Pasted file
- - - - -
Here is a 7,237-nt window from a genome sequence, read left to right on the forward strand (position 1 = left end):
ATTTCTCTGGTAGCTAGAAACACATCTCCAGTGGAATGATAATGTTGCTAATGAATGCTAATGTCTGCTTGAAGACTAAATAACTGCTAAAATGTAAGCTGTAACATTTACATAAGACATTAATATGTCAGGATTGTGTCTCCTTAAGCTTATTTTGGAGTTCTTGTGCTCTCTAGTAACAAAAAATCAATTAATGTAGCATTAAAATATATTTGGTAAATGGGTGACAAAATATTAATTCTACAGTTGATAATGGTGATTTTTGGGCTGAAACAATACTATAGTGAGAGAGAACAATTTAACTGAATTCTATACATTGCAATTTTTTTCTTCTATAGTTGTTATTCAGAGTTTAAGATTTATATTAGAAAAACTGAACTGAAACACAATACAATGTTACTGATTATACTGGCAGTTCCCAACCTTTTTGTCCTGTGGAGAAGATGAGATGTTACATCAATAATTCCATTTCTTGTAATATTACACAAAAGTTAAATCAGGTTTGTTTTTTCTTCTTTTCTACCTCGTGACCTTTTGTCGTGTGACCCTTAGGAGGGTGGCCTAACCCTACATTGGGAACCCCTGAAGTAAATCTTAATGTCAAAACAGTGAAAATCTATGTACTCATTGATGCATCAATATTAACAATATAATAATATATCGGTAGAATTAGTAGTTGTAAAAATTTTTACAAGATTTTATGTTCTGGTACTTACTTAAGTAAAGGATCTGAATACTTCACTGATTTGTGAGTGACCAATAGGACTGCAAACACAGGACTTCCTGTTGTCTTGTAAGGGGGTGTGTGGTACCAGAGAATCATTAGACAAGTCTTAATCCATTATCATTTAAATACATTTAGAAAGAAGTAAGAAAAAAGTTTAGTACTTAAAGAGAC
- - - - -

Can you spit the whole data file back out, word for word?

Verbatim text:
Here is a 7,237-nt window from a genome sequence, read left to right on the forward strand (position 1 = left end):
ATTTCTCTGGTAGCTAGAAACACATCTCCAGTGGAATGATAATGTTGCTAATGAATGCTAATGTCTGCTTGAAGACTAAATAACTGCTAAAATGTAAGCTGTAACATTTACATAAGACATTAATATGTCAGGATTGTGTCTCCTTAAGCTTATTTTGGAGTTCTTGTGCTCTCTAGTAACAAAAAATCAATTAATGTAGCATTAAAATATATTTGGTAAATGGGTGACAAAATATTAATTCTACAGTTGATAATGGTGATTTTTGGGCTGAAACAATACTATAGTGAGAGAGAACAATTTAACTGAATTCTATACATTGCAATTTTTTTCTTCTATAGTTGTTATTCAGAGTTTAAGATTTATATTAGAAAAACTGAACTGAAACACAATACAATGTTACTGATTATACTGGCAGTTCCCAACCTTTTTGTCCTGTGGAGAAGATGAGATGTTACATCAATAATTCCATTTCTTGTAATATTACACAAAAGTTAAATCAGGTTTGTTTTTTCTTCTTTTCTACCTCGTGACCTTTTGTCGTGTGACCCTTAGGAGGGTGGCCTAACCCTACATTGGGAACCCCTGAAGTAAATCTTAATGTCAAAACAGTGAAAATCTATGTACTCATTGATGCATCAATATTAACAATATAATAATATATCGGTAGAATTAGTAGTTGTAAAAATTTTTACAAGATTTTATGTTCTGGTACTTACTTAAGTAAAGGATCTGAATACTTCACTGATTTGTGAGTGACCAATAGGACTGCAAACACAGGACTTCCTGTTGTCTTGTAAGGGGGTGTGTGGTACCAGAGAATCATTAGACAAGTCTTAATCCATTATCATTTAAATACATTTAGAAAGAAGTAAGAAAAAAGTTTAGTACTTAAAGAGAC